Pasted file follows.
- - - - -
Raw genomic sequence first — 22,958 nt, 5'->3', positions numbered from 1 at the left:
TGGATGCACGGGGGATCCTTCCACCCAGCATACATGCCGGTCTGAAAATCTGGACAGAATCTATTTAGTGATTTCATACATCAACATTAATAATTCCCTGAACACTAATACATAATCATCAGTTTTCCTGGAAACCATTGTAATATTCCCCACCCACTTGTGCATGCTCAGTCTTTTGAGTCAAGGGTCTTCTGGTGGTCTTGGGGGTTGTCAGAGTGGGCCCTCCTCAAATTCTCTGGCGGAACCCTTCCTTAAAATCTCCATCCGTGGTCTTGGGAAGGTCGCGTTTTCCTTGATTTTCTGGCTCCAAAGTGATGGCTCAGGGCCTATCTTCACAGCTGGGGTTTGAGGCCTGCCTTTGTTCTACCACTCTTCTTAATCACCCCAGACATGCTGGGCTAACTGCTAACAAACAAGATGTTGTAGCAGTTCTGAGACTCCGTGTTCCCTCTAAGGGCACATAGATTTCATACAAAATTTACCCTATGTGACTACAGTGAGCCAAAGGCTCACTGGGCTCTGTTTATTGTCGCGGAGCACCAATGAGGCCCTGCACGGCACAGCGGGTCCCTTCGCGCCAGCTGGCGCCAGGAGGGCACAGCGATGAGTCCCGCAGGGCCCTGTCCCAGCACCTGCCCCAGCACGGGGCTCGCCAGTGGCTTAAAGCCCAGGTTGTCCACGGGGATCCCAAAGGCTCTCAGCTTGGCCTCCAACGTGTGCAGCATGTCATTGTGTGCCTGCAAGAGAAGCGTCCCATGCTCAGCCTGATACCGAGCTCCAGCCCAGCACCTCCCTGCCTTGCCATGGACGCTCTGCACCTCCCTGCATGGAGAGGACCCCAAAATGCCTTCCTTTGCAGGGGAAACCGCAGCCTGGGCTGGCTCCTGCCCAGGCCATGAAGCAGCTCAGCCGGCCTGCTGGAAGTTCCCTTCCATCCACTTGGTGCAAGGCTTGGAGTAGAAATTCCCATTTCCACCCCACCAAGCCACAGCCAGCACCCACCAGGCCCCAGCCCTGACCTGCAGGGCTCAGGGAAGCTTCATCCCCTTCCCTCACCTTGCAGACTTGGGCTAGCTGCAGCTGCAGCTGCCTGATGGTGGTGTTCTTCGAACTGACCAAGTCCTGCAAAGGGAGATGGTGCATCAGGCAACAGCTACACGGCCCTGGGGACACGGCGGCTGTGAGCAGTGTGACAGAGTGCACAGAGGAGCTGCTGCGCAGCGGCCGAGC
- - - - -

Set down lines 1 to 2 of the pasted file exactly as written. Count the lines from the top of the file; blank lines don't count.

Raw genomic sequence first — 22,958 nt, 5'->3', positions numbered from 1 at the left:
TGGATGCACGGGGGATCCTTCCACCCAGCATACATGCCGGTCTGAAAATCTGGACAGAATCTATTTAGTGATTTCATACATCAACATTAATAATTCCCTGAACACTAATACATAATCATCAGTTTTCCTGGAAACCATTGTAATATTCCCCACCCACTTGTGCATGCTCAGTCTTTTGAGTCAAGGGTCTTCTGGTGGTCTTGGGGGTTGTCAGAGTGGGCCCTCCTCAAATTCTCTGGCGGAACCCTTCCTTAAAATCTCCATCCGTGGTCTTGGGAAGGTCGCGTTTTCCTTGATTTTCTGGCTCCAAAGTGATGGCTCAGGGCCTATCTTCACAGCTGGGGTTTGAGGCCTGCCTTTGTTCTACCACTCTTCTTAATCACCCCAGACATGCTGGGCTAACTGCTAACAAACAAGATGTTGTAGCAGTTCTGAGACTCCGTGTTCCCTCTAAGGGCACATAGATTTCATACAAAATTTACCCTATGTGACTACAGTGAGCCAAAGGCTCACTGGGCTCTGTTTATTGTCGCGGAGCACCAATGAGGCCCTGCACGGCACAGCGGGTCCCTTCGCGCCAGCTGGCGCCAGGAGGGCACAGCGATGAGTCCCGCAGGGCCCTGTCCCAGCACCTGCCCCAGCACGGGGCTCGCCAGTGGCTTAAAGCCCAGGTTGTCCACGGGGATCCCAAAGGCTCTCAGCTTGGCCTCCAACGTGTGCAGCATGTCATTGTGTGCCTGCAAGAGAAGCGTCCCATGCTCAGCCTGATACCGAGCTCCAGCCCAGCACCTCCCTGCCTTGCCATGGACGCTCTGCACCTCCCTGCATGGAGAGGACCCCAAAATGCCTTCCTTTGCAGGGGAAACCGCAGCCTGGGCTGGCTCCTGCCCAGGCCATGAAGCAGCTCAGCCGGCCTGCTGGAAGTTCCCTTCCATCCACTTGGTGCAAGGCTTGGAGTAGAAATTCCCATTTCCACCCCACCAAGCCACAGCCAGCACCCACCAGGCCCCAGCCCTGACCTGCAGGGCTCAGGGAAGCTTCATCCCCTTCCCTCACCTTGCAGACTTGGGCTAGCTGCAGCTGCAGCTGCCTGATGGTGGTGTTCTTCGAACTGACCAAGTCCTGCAAAGGGAGATGGTGCATCAGGCAACAGCTACACGGCCCTGGGGACACGGCGGCTGTGAGCAGTGTGACAGAGTGCACAGAGGAGCTGCTGCGCAGCGGCCGAGC